Feb. 2, 1935: You Lie
In the Image: Leonarde Keeler performs interrogation techniques. Courtesy Stanford University
1935: A polygraph machine (sometimes known as the “lie detector”) is used for the first time by its co-inventor to bring a conviction in court.
Criminal justice systems in many societies have long believed that you can spot a liar based on several physiological reactions to questioning. An increase in blood pressure and heart rate, dry mouth, perspiration — all are believed to suggest the likelihood of guilt. All these factors are present in someone feeling anxiety and, well, why would you feel anxiety unless you were lying?
The polygraph measures and records these reactions, but of course the method is not exactly foolproof. Some people get anxious easily and fold at the knees without any real provocation. Others are as cool under duress as the proverbial cucumber.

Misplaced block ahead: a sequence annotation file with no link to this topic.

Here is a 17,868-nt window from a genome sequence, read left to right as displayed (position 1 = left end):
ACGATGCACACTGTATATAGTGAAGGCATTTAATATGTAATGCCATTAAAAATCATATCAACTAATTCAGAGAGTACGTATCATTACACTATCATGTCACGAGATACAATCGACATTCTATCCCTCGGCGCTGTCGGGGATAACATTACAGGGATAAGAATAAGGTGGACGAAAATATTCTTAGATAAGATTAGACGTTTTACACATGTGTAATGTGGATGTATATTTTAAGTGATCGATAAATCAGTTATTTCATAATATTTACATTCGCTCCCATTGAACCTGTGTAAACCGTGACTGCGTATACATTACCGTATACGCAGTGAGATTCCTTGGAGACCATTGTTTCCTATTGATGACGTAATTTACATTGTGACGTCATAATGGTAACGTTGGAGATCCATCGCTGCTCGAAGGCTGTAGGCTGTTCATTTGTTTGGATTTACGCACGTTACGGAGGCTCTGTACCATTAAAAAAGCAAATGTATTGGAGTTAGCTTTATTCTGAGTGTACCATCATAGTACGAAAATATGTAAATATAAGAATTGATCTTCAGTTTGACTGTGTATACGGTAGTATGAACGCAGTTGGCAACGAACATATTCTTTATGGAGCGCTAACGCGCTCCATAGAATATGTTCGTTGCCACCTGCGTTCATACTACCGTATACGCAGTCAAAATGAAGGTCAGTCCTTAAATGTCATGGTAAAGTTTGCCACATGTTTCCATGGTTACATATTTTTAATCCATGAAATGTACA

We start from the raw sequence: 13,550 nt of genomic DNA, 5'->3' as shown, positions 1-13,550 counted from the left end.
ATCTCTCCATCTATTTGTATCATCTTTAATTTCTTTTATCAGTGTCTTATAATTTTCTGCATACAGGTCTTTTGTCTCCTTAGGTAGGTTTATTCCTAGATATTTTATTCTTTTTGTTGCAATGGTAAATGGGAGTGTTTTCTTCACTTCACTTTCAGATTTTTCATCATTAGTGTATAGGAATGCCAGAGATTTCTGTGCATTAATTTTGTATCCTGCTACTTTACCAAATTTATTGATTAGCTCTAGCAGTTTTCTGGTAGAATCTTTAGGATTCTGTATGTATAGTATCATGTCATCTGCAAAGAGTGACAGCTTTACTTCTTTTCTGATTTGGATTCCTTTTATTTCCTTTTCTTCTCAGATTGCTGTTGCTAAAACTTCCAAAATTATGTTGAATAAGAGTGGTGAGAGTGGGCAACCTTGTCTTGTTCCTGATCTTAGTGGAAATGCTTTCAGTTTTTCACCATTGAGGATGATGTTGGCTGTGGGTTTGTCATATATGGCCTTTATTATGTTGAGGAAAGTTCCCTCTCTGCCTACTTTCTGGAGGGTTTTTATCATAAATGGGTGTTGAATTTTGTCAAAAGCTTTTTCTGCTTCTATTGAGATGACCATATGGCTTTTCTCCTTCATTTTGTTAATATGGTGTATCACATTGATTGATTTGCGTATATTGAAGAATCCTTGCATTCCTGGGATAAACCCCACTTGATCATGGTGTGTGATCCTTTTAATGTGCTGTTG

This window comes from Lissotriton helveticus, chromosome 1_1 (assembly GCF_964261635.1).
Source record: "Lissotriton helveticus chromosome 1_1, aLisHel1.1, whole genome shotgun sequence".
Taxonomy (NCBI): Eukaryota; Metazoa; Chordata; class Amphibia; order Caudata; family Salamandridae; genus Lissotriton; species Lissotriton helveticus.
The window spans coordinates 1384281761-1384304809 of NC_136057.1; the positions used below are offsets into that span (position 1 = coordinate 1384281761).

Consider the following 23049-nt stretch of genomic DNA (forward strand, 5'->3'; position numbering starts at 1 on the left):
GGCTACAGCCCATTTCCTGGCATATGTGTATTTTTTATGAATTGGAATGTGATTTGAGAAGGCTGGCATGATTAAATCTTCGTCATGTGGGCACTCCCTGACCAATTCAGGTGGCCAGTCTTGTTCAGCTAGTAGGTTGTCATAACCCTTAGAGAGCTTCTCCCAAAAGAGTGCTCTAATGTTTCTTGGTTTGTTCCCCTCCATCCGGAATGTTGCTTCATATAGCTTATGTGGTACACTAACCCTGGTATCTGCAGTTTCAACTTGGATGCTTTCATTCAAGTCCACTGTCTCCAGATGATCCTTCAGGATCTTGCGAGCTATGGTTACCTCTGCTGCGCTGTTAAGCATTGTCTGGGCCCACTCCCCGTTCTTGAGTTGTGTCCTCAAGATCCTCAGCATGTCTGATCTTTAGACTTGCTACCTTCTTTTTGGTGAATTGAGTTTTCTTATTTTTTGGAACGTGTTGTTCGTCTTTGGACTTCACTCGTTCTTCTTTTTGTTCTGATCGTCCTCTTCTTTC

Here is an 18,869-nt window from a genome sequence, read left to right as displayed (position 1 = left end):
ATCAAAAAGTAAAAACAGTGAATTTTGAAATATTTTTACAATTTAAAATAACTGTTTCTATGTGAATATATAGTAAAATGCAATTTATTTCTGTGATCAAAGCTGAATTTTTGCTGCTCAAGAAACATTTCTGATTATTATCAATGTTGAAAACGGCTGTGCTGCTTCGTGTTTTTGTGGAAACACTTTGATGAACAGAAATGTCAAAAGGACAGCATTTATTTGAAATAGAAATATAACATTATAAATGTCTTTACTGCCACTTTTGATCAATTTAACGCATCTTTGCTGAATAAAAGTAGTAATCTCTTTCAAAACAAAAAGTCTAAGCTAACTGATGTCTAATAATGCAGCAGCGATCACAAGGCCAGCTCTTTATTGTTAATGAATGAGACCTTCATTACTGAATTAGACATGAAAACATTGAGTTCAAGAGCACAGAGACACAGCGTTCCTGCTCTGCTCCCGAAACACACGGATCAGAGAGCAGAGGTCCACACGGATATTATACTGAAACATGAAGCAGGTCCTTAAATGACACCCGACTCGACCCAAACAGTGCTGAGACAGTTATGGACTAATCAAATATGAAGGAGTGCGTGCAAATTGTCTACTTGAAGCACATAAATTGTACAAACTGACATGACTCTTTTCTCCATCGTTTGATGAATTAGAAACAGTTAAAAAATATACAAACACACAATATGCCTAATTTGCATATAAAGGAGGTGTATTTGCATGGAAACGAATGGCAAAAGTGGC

Nevertheless, on Feb. 2, 1935, Leonarde Keeler, a detective and co-inventor of the Keeler polygraph, tested his invention on two suspected criminals in Portage, Wisconsin. The results of these tests were admitted as evidence in court and both suspects were convicted of assault.
This article first appeared on Wired.com Feb. 2, 2007.11 notes
Posted on Thursday, 2 February
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